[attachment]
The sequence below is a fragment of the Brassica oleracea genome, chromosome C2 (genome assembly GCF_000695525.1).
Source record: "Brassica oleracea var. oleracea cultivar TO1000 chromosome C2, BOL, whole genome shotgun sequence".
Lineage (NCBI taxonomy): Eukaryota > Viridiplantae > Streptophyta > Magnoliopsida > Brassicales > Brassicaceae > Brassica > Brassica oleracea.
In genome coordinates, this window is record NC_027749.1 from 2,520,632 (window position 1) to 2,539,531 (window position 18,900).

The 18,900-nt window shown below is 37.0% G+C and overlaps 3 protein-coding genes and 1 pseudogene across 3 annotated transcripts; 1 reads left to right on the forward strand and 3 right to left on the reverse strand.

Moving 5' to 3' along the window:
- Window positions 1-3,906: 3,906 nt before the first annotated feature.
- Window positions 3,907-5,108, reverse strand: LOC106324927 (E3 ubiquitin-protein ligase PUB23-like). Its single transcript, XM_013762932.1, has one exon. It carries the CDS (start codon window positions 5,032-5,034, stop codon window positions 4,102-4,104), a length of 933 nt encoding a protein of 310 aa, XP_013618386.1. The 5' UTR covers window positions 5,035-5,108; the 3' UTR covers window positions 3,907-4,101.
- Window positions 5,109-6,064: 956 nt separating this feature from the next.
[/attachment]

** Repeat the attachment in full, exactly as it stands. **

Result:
The sequence below is a fragment of the Brassica oleracea genome, chromosome C2 (genome assembly GCF_000695525.1).
Source record: "Brassica oleracea var. oleracea cultivar TO1000 chromosome C2, BOL, whole genome shotgun sequence".
Lineage (NCBI taxonomy): Eukaryota > Viridiplantae > Streptophyta > Magnoliopsida > Brassicales > Brassicaceae > Brassica > Brassica oleracea.
In genome coordinates, this window is record NC_027749.1 from 2,520,632 (window position 1) to 2,539,531 (window position 18,900).

The 18,900-nt window shown below is 37.0% G+C and overlaps 3 protein-coding genes and 1 pseudogene across 3 annotated transcripts; 1 reads left to right on the forward strand and 3 right to left on the reverse strand.

Moving 5' to 3' along the window:
- Window positions 1-3,906: 3,906 nt before the first annotated feature.
- Window positions 3,907-5,108, reverse strand: LOC106324927 (E3 ubiquitin-protein ligase PUB23-like). Its single transcript, XM_013762932.1, has one exon. It carries the CDS (start codon window positions 5,032-5,034, stop codon window positions 4,102-4,104), a length of 933 nt encoding a protein of 310 aa, XP_013618386.1. The 5' UTR covers window positions 5,035-5,108; the 3' UTR covers window positions 3,907-4,101.
- Window positions 5,109-6,064: 956 nt separating this feature from the next.